This insanity of 7/7 which has seriously undermined peoples’ security would also have a fall-out on the multi-culturalism of the British life. Despite the world-wide stresses of multi-culturalism in times of increasing cultural assertiveness, especially in the decades of the eighties and nineties, the British system has tried to consciously and creatively manage its own cultural mosaic. Significantly the studied response of the Blair government and of the British media to the London bombings has been marked by reason and restraint. Stemming the very initial reactive response

These steps literally within forty eight hours of the London bombings stopped in the tracks any vicious and wide-spread targeting of British Muslims. Questions and muted criticism is inevitable. Either physical or verbal.

Tony Blair is attempting a balancing act. Having said earlier that root causes of terrorism have to be dealt with more recently attacking such bombings as part of an “evil ideology” Blair insisted it was not a response to injustice was a "fanaticism" that must be confronted. He believed it would be a "misunderstanding of a catastrophic order" to link behavior change in extremists to behavior change in the developed world.

But all on the European continent do not agree with Blair. Christophe Chaboud, France’s new antiterrorism coordinator, stated in his July 11 interview with the Le Monde that "the war in Iraq has revived the logic of total conflict against the west."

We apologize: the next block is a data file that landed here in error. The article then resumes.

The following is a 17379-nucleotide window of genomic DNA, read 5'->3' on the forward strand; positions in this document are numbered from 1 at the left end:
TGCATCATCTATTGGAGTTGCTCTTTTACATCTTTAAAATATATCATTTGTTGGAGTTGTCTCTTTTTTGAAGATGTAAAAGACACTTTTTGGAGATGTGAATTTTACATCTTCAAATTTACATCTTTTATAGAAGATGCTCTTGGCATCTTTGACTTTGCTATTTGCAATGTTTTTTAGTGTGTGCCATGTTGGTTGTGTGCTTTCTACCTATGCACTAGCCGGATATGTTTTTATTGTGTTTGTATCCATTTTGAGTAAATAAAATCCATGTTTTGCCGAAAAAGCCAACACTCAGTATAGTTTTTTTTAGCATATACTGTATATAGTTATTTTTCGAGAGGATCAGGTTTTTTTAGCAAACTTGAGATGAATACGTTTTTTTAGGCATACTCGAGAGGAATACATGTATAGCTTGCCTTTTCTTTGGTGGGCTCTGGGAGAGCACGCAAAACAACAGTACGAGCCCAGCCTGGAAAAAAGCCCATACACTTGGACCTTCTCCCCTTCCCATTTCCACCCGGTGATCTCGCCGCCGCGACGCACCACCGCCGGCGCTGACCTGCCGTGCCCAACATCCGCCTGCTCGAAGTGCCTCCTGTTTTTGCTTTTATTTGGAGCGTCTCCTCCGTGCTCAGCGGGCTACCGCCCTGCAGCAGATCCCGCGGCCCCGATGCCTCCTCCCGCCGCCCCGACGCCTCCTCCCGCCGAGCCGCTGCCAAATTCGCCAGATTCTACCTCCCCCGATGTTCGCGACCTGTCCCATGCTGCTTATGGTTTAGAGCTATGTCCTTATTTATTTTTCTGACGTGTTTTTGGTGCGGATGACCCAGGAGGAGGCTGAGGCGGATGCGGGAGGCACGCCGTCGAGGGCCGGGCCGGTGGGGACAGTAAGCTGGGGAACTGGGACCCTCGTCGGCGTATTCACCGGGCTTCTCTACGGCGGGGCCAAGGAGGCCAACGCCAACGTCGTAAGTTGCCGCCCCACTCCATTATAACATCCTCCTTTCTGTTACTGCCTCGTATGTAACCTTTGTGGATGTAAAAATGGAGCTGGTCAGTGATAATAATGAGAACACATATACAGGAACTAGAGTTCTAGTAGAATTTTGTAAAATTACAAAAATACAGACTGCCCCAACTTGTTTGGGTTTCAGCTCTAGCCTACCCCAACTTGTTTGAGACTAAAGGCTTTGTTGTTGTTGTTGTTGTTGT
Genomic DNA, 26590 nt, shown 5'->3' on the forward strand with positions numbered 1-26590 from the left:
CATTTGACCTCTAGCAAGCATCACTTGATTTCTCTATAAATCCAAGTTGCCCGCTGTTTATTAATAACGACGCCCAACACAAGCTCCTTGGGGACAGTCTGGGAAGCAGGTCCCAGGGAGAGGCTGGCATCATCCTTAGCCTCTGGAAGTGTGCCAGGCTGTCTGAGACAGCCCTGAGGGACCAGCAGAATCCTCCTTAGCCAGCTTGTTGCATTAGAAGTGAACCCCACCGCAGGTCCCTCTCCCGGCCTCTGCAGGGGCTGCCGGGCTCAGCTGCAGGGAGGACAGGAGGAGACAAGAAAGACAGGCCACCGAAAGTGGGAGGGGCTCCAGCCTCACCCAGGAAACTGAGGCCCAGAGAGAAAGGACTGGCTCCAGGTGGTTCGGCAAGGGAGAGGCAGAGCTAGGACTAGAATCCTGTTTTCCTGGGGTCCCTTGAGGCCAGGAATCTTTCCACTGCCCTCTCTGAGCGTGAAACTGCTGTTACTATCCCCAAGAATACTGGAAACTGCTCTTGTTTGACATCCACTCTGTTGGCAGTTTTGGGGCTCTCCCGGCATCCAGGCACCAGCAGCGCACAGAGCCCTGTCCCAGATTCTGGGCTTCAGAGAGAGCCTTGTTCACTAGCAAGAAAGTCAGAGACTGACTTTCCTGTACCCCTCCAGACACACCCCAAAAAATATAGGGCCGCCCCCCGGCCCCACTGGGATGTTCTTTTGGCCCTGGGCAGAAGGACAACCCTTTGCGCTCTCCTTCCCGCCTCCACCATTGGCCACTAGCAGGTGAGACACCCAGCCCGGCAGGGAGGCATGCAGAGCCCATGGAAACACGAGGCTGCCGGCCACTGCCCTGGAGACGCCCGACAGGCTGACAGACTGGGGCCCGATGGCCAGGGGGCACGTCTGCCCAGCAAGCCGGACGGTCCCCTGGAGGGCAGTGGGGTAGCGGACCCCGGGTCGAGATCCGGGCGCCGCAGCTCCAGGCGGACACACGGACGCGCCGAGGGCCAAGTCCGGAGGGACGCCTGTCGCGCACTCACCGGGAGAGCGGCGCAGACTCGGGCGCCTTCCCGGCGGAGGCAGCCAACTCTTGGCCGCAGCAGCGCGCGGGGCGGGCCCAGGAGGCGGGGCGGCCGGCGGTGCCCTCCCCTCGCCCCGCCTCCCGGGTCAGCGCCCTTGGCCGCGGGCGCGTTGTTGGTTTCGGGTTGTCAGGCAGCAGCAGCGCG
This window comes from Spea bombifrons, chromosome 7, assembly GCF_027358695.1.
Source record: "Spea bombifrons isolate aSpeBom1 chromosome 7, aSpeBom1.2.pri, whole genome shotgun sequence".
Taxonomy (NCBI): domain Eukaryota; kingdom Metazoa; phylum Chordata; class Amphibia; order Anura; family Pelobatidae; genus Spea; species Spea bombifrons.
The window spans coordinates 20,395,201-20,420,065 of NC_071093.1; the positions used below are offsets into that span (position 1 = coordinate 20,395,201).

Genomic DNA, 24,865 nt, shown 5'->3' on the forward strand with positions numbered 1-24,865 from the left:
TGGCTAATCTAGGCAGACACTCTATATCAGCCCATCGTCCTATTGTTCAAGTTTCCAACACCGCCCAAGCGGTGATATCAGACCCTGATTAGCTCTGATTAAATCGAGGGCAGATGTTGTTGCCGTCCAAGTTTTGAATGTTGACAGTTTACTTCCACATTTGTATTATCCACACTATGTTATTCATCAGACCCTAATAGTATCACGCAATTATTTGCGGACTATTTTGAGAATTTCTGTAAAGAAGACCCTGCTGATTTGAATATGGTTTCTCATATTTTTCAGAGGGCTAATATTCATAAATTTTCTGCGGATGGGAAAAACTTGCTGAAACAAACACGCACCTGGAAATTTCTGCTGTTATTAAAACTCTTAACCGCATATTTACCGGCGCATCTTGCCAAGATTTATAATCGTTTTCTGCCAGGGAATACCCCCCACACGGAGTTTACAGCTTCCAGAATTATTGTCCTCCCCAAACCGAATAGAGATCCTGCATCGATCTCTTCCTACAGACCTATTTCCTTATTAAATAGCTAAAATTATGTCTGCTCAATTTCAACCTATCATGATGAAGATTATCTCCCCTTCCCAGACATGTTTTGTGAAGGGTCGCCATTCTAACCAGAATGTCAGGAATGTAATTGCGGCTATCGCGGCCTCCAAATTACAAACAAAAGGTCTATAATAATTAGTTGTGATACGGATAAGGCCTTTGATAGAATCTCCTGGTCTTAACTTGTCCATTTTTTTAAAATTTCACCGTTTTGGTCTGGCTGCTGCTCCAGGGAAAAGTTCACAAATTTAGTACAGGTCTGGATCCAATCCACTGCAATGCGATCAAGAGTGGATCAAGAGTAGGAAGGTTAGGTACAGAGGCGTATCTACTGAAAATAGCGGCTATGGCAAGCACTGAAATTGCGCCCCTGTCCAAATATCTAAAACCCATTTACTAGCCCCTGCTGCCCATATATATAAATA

Britain too is divided on this. On July 16 John McDonnell, Labour MP insisted that " for as long as Britain remains in occupation of Iraq the terrorist recruiters will have the argument they seek to attract more susceptible young recruits to the bomb team. Britain must withdraw now." He said it was "intellectually unsustainable" to say the war in Iraq had not motivated the bombers. Labour ex-minister Clare Short, who resigned over the Iraq war, also said recently that "We are implicit in the slaughter of large numbers of civilians in Iraq and supporting a Middle East policy that for the Palestinians creates this sense of double standards – that feeds anger." said she "had no doubt" the atrocities were linked to Iraq.